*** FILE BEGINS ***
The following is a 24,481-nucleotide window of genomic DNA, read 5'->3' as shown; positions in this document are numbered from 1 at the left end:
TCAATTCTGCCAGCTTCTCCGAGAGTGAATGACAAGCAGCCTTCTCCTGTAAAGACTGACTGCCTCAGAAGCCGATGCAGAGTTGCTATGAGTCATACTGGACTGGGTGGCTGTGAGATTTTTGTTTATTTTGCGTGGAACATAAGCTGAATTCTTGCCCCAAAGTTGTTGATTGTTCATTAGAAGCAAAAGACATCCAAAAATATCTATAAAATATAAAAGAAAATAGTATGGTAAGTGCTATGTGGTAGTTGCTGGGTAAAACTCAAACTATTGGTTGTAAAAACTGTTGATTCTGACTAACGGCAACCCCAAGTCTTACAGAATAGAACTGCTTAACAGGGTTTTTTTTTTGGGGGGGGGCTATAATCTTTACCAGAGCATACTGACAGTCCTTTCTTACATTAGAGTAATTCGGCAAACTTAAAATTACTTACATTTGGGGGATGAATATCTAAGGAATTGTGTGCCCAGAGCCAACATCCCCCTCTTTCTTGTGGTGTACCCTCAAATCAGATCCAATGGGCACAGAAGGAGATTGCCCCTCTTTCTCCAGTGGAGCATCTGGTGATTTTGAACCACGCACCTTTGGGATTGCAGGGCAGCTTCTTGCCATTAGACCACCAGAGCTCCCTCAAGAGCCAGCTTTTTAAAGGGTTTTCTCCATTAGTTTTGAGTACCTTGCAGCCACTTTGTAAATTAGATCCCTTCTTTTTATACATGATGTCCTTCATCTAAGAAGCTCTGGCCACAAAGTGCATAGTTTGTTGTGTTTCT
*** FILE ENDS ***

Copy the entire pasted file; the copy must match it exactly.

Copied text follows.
The following is a 24,481-nucleotide window of genomic DNA, read 5'->3' as shown; positions in this document are numbered from 1 at the left end:
TCAATTCTGCCAGCTTCTCCGAGAGTGAATGACAAGCAGCCTTCTCCTGTAAAGACTGACTGCCTCAGAAGCCGATGCAGAGTTGCTATGAGTCATACTGGACTGGGTGGCTGTGAGATTTTTGTTTATTTTGCGTGGAACATAAGCTGAATTCTTGCCCCAAAGTTGTTGATTGTTCATTAGAAGCAAAAGACATCCAAAAATATCTATAAAATATAAAAGAAAATAGTATGGTAAGTGCTATGTGGTAGTTGCTGGGTAAAACTCAAACTATTGGTTGTAAAAACTGTTGATTCTGACTAACGGCAACCCCAAGTCTTACAGAATAGAACTGCTTAACAGGGTTTTTTTTTTGGGGGGGGGCTATAATCTTTACCAGAGCATACTGACAGTCCTTTCTTACATTAGAGTAATTCGGCAAACTTAAAATTACTTACATTTGGGGGATGAATATCTAAGGAATTGTGTGCCCAGAGCCAACATCCCCCTCTTTCTTGTGGTGTACCCTCAAATCAGATCCAATGGGCACAGAAGGAGATTGCCCCTCTTTCTCCAGTGGAGCATCTGGTGATTTTGAACCACGCACCTTTGGGATTGCAGGGCAGCTTCTTGCCATTAGACCACCAGAGCTCCCTCAAGAGCCAGCTTTTTAAAGGGTTTTCTCCATTAGTTTTGAGTACCTTGCAGCCACTTTGTAAATTAGATCCCTTCTTTTTATACATGATGTCCTTCATCTAAGAAGCTCTGGCCACAAAGTGCATAGTTTGTTGTGTTTCT